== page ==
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Tommy Emmanuel will bring his fingerstyle guitar playing to town Feb. 14-16.
Tommy Fest 12 is a weekend full of concerts and workshops at the Hardin County Schools Performing Arts Center at John Hardin High School.
“Every year since we started in E’town I look forward to coming and playing,” Emmanuel said. “I love the folks of Kentucky and have a lifelong history with the state.”
The first American family he met back home in Australia were the Booths from Phelps.
“Their family and our family bonded instantly and became like one big family,” he said.
The two families had 10 kids total and they would play games, go to school, play music and have fun together.
“It was through them I got my first Merle Travis and Chet Atkins recordings. I learned about the history of the coal mines and stole as many good ideas as possible,” he said.
Hearing Travis and Atkins at such a young age set him on the path he’s on today, playing their music and telling the world about them, he said.
When he was honored by the Thumbpickers Hall of Fame in Muhlenberg County, he said the music reached him in Australia, stirred his soul and inspired him.
“Nowadays I feel a sense of belonging when I play in Kentucky or when I play a Travis tune,” he said. “It goes deep into my roots and even though I am an Aussie I felt a deep love for this music that is hard to put into words.”
Concert promoter Eddie Mattingly said music fans keep coming to Tommy Fest because Emmanuel’s performance goes beyond just being a guitar player.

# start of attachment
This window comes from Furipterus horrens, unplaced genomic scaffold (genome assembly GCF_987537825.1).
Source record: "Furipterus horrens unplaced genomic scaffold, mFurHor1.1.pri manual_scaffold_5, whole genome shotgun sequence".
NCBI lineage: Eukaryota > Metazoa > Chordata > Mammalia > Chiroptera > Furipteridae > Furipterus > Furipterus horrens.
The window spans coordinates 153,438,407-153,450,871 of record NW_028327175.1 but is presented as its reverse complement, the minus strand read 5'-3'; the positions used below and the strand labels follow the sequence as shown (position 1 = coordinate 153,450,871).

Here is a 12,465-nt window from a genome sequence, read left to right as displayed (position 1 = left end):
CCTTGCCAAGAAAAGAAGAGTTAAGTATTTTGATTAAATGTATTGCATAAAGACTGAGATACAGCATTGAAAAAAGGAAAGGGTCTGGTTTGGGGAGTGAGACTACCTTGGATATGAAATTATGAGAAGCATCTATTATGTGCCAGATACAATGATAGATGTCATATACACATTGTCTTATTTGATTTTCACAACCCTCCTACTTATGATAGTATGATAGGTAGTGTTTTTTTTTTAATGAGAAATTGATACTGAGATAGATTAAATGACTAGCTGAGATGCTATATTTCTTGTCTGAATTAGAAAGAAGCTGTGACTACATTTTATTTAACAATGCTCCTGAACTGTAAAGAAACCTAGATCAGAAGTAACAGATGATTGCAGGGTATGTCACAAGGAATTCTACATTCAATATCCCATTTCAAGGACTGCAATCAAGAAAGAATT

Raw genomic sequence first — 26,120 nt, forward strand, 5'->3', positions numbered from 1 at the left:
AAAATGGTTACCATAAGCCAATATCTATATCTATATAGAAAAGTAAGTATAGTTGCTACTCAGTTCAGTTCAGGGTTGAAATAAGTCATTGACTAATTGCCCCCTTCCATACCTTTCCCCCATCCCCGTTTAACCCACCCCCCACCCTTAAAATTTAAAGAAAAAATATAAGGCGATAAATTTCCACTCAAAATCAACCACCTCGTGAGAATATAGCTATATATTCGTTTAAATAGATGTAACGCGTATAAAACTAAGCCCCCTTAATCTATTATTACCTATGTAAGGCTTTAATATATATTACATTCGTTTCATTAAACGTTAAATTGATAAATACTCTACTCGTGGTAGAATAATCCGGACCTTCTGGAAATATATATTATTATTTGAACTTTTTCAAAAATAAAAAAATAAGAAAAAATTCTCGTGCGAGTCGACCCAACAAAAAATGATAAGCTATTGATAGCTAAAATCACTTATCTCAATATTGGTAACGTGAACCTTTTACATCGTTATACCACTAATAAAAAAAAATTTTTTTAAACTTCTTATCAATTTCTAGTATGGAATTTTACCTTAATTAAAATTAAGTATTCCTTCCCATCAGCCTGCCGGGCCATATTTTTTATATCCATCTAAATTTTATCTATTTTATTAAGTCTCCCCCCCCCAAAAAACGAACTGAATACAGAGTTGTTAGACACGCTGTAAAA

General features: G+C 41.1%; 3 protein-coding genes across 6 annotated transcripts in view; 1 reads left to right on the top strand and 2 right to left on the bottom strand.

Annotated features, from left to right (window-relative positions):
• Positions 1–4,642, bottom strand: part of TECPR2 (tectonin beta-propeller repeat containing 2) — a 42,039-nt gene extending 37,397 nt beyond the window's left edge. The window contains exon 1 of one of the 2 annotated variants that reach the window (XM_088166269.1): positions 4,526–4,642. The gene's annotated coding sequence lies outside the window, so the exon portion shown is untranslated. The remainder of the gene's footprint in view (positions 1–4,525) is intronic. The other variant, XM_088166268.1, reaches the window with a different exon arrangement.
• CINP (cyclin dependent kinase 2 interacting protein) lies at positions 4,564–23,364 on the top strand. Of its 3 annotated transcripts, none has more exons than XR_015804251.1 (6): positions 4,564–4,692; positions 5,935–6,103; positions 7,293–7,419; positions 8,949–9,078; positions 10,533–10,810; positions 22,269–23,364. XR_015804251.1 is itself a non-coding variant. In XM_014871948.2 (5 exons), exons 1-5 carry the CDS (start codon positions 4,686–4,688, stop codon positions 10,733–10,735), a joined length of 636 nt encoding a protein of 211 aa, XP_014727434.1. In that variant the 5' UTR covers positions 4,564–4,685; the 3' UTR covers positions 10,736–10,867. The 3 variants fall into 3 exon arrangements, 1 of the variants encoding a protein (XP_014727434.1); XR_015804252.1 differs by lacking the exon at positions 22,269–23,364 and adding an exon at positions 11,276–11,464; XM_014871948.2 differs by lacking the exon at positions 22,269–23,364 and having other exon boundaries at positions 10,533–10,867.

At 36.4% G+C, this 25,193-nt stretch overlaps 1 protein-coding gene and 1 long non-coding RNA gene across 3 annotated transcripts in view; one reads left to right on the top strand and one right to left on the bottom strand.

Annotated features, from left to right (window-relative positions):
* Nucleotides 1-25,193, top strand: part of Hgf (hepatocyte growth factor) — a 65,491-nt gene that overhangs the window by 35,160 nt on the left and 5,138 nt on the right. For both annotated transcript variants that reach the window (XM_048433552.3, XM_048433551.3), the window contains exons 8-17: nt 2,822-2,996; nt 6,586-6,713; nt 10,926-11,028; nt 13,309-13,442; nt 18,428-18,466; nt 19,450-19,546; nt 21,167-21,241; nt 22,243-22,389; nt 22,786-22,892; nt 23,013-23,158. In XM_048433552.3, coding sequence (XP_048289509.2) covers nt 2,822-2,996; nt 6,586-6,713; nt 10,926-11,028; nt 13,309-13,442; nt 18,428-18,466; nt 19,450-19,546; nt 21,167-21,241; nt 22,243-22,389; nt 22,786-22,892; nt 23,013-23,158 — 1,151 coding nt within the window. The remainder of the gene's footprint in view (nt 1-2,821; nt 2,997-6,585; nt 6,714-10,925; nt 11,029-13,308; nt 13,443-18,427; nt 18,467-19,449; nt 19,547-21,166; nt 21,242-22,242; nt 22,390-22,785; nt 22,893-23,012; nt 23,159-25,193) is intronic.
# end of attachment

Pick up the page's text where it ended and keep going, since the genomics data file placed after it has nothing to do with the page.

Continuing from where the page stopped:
“His personality invites his audience to join him in enjoying the night’s performance,” Mattingly said. “Everyone who meets Tommy for the first time leaves feeling that they have a new best friend.”
Greg Howlett, of Sonora, was introduced to Emmanuel in 1999 and was impressed with his talent.
“I have been playing guitar for 35 years and I have watched and listed to many talented guitarist,” he said. “When Tommy is on stage, not only is he in the moment but so are you.”
Howlett previously attended two of the workshops of Tommy Fest.
“He is a genuine guy and will gladly show you anything you want to know,” Howlett said. “Tommy Emmanuel is the greatest guitar player in the world and seeing him on stage is an opportunity of a lifetime.”
Mattingly said the venue is a part of what makes the weekend special. Along with free parking, the PAC is “comfortable” and the “sound is the very best,” he said.
The weekend consists of two concerts and guitar workshops.
This year’s guest is Martian Taylor, a Jazz guitarist from Scotland.
“I think the folks who come to the shows will get such a surprise when they hear us play together,” Emmanuel said. “It's a synergy of ’30s and ’40s big band era music played with energy and humor that I believe will lift the spirits and fill their hearts with good cheer.”
During the workshops, participants, no matter what their skill level, get to learn from Emmanuel.
“Tommy is able to reach out and give them something to take away from the workshop,” Mattingly said. “We have some attendees who are world class musicians themselves and we have others who play no instruments at all.”
When Mattingly is asked what the workshops are like he usually answers, “you are on the stage of the PAC with Tommy Emmanuel and his guitars for three hours.”
He said that’s usually enough information to inspire someone to sign up for the workshops.
The concerts are at 7:30 p.m. Feb. 14 and 15 and the workshops are from 9 a.m. to noon Feb. 15 and 1 to 4 p.m. Feb. 16.
Tickets are $35 for each concert and $90 for each workshop.
For information, go to www.acousticguitarmasters.com or call 270-325-3958.
Becca Owsley can be reached at 270-505-1741 or firstname.lastname@example.org.